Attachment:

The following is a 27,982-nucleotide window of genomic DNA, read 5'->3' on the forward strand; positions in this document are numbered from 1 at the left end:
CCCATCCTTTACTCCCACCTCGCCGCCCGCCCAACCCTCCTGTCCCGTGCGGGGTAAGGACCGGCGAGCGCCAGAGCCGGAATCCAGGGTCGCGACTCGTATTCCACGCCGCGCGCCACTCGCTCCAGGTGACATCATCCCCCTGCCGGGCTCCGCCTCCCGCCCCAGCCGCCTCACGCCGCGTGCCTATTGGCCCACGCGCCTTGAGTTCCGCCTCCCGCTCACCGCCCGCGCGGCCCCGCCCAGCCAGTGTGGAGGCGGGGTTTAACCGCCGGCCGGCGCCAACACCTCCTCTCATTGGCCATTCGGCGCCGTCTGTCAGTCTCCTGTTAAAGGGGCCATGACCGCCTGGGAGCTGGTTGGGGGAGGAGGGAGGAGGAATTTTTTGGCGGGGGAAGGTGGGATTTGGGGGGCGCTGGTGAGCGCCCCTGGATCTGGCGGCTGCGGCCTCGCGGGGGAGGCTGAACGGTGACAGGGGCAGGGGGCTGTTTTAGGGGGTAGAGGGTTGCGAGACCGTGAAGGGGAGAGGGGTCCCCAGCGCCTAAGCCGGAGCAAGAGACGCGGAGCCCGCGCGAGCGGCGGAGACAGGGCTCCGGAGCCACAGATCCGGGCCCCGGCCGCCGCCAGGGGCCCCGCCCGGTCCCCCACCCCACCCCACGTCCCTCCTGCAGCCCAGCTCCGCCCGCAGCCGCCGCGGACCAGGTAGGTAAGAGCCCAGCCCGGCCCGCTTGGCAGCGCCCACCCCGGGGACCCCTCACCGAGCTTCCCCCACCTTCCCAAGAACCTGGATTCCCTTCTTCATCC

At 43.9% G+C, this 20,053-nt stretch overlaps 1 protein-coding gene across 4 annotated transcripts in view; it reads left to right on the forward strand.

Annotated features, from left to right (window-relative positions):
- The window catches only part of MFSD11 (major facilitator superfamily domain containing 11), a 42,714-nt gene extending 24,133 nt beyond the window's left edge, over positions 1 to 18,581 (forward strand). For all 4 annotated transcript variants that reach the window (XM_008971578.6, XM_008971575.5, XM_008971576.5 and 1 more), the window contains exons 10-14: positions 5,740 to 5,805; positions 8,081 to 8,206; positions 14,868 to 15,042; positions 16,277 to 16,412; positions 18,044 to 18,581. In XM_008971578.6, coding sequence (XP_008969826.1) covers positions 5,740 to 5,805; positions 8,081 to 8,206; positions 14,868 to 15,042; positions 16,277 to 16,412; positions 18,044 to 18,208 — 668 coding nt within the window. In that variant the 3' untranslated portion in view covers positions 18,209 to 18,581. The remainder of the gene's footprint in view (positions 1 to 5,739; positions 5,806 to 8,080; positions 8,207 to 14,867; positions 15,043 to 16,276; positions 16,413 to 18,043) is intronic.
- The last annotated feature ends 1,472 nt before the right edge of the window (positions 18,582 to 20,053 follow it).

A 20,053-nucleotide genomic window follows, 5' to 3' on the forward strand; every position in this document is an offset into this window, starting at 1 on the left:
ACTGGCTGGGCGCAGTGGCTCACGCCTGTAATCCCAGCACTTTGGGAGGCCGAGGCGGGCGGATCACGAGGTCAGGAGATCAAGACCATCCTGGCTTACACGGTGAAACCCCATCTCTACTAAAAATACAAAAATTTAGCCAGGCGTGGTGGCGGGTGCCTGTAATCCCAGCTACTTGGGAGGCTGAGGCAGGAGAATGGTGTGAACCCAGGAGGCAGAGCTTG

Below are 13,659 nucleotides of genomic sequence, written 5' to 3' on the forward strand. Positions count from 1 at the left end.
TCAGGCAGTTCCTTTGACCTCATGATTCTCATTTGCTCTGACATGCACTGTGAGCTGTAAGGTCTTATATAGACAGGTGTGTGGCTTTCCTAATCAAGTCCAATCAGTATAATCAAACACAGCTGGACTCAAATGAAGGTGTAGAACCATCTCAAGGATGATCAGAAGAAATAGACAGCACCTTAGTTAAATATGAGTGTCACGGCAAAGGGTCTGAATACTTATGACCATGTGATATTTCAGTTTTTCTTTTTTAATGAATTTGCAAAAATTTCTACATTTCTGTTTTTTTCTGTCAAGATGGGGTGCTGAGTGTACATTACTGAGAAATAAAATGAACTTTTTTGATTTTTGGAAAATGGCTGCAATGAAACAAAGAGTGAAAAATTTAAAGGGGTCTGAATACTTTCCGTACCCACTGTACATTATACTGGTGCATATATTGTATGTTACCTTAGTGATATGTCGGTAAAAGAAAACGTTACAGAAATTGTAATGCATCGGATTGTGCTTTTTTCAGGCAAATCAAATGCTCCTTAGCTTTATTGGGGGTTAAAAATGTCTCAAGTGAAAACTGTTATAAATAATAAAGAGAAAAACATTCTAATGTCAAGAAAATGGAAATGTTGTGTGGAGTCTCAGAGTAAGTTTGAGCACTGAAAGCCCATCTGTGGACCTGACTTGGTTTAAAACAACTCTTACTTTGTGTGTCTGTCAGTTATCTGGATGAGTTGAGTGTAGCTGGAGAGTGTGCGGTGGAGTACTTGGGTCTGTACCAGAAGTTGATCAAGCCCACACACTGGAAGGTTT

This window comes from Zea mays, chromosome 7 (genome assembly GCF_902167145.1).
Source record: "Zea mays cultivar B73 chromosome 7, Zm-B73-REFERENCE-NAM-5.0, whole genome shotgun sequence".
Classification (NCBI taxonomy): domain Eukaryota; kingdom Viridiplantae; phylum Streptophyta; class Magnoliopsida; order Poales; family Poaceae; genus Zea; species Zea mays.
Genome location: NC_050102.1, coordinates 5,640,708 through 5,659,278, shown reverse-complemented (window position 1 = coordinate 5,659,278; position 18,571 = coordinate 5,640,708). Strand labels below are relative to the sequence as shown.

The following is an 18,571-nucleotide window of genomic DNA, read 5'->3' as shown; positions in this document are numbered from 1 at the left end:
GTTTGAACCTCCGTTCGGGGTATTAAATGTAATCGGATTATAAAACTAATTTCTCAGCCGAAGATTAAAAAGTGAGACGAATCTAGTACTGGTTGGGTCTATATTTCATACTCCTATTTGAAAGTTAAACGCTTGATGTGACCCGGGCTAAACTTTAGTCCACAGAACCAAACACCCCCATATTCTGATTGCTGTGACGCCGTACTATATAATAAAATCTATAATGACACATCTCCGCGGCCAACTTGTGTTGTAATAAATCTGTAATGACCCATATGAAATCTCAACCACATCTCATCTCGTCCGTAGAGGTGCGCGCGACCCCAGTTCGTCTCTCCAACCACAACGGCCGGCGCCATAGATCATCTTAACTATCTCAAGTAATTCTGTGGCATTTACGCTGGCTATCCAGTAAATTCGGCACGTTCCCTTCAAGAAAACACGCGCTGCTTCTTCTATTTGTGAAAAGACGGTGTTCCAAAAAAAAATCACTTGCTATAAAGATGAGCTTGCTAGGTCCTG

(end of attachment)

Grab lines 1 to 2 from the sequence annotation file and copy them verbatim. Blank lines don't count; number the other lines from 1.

The following is a 27,982-nucleotide window of genomic DNA, read 5'->3' on the forward strand; positions in this document are numbered from 1 at the left end:
CCCATCCTTTACTCCCACCTCGCCGCCCGCCCAACCCTCCTGTCCCGTGCGGGGTAAGGACCGGCGAGCGCCAGAGCCGGAATCCAGGGTCGCGACTCGTATTCCACGCCGCGCGCCACTCGCTCCAGGTGACATCATCCCCCTGCCGGGCTCCGCCTCCCGCCCCAGCCGCCTCACGCCGCGTGCCTATTGGCCCACGCGCCTTGAGTTCCGCCTCCCGCTCACCGCCCGCGCGGCCCCGCCCAGCCAGTGTGGAGGCGGGGTTTAACCGCCGGCCGGCGCCAACACCTCCTCTCATTGGCCATTCGGCGCCGTCTGTCAGTCTCCTGTTAAAGGGGCCATGACCGCCTGGGAGCTGGTTGGGGGAGGAGGGAGGAGGAATTTTTTGGCGGGGGAAGGTGGGATTTGGGGGGCGCTGGTGAGCGCCCCTGGATCTGGCGGCTGCGGCCTCGCGGGGGAGGCTGAACGGTGACAGGGGCAGGGGGCTGTTTTAGGGGGTAGAGGGTTGCGAGACCGTGAAGGGGAGAGGGGTCCCCAGCGCCTAAGCCGGAGCAAGAGACGCGGAGCCCGCGCGAGCGGCGGAGACAGGGCTCCGGAGCCACAGATCCGGGCCCCGGCCGCCGCCAGGGGCCCCGCCCGGTCCCCCACCCCACCCCACGTCCCTCCTGCAGCCCAGCTCCGCCCGCAGCCGCCGCGGACCAGGTAGGTAAGAGCCCAGCCCGGCCCGCTTGGCAGCGCCCACCCCGGGGACCCCTCACCGAGCTTCCCCCACCTTCCCAAGAACCTGGATTCCCTTCTTCATCC